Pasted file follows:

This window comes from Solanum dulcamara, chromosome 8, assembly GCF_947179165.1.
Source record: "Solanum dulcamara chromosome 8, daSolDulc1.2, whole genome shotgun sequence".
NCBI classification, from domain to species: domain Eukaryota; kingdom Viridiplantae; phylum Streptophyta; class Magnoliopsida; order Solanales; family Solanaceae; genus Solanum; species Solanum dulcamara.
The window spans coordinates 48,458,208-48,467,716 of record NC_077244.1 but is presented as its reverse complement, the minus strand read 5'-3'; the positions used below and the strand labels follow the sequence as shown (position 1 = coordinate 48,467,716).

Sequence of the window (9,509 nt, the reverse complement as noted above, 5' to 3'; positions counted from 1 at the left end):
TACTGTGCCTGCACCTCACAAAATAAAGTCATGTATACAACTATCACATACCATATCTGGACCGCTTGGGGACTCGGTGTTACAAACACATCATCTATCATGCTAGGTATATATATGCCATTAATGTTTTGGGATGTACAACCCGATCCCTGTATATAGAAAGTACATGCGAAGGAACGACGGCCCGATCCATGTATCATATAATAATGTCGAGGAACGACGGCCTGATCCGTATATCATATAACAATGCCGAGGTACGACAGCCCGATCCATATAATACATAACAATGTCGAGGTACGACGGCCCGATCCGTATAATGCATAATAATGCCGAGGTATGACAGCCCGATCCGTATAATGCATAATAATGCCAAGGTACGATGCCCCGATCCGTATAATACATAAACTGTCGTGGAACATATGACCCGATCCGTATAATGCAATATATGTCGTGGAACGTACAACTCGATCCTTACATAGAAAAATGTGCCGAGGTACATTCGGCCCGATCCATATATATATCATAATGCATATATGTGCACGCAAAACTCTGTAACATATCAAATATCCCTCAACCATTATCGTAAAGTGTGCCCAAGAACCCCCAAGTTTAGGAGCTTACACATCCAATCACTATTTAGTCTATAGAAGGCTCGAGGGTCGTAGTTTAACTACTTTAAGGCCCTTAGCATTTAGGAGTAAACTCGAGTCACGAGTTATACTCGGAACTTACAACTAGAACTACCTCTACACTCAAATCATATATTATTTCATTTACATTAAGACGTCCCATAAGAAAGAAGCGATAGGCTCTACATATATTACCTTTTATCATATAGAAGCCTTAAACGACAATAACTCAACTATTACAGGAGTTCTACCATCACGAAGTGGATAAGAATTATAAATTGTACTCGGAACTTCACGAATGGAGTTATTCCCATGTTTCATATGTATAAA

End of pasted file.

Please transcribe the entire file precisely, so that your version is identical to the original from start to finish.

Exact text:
This window comes from Solanum dulcamara, chromosome 8, assembly GCF_947179165.1.
Source record: "Solanum dulcamara chromosome 8, daSolDulc1.2, whole genome shotgun sequence".
NCBI classification, from domain to species: domain Eukaryota; kingdom Viridiplantae; phylum Streptophyta; class Magnoliopsida; order Solanales; family Solanaceae; genus Solanum; species Solanum dulcamara.
The window spans coordinates 48,458,208-48,467,716 of record NC_077244.1 but is presented as its reverse complement, the minus strand read 5'-3'; the positions used below and the strand labels follow the sequence as shown (position 1 = coordinate 48,467,716).

Sequence of the window (9,509 nt, the reverse complement as noted above, 5' to 3'; positions counted from 1 at the left end):
TACTGTGCCTGCACCTCACAAAATAAAGTCATGTATACAACTATCACATACCATATCTGGACCGCTTGGGGACTCGGTGTTACAAACACATCATCTATCATGCTAGGTATATATATGCCATTAATGTTTTGGGATGTACAACCCGATCCCTGTATATAGAAAGTACATGCGAAGGAACGACGGCCCGATCCATGTATCATATAATAATGTCGAGGAACGACGGCCTGATCCGTATATCATATAACAATGCCGAGGTACGACAGCCCGATCCATATAATACATAACAATGTCGAGGTACGACGGCCCGATCCGTATAATGCATAATAATGCCGAGGTATGACAGCCCGATCCGTATAATGCATAATAATGCCAAGGTACGATGCCCCGATCCGTATAATACATAAACTGTCGTGGAACATATGACCCGATCCGTATAATGCAATATATGTCGTGGAACGTACAACTCGATCCTTACATAGAAAAATGTGCCGAGGTACATTCGGCCCGATCCATATATATATCATAATGCATATATGTGCACGCAAAACTCTGTAACATATCAAATATCCCTCAACCATTATCGTAAAGTGTGCCCAAGAACCCCCAAGTTTAGGAGCTTACACATCCAATCACTATTTAGTCTATAGAAGGCTCGAGGGTCGTAGTTTAACTACTTTAAGGCCCTTAGCATTTAGGAGTAAACTCGAGTCACGAGTTATACTCGGAACTTACAACTAGAACTACCTCTACACTCAAATCATATATTATTTCATTTACATTAAGACGTCCCATAAGAAAGAAGCGATAGGCTCTACATATATTACCTTTTATCATATAGAAGCCTTAAACGACAATAACTCAACTATTACAGGAGTTCTACCATCACGAAGTGGATAAGAATTATAAATTGTACTCGGAACTTCACGAATGGAGTTATTCCCATGTTTCATATGTATAAA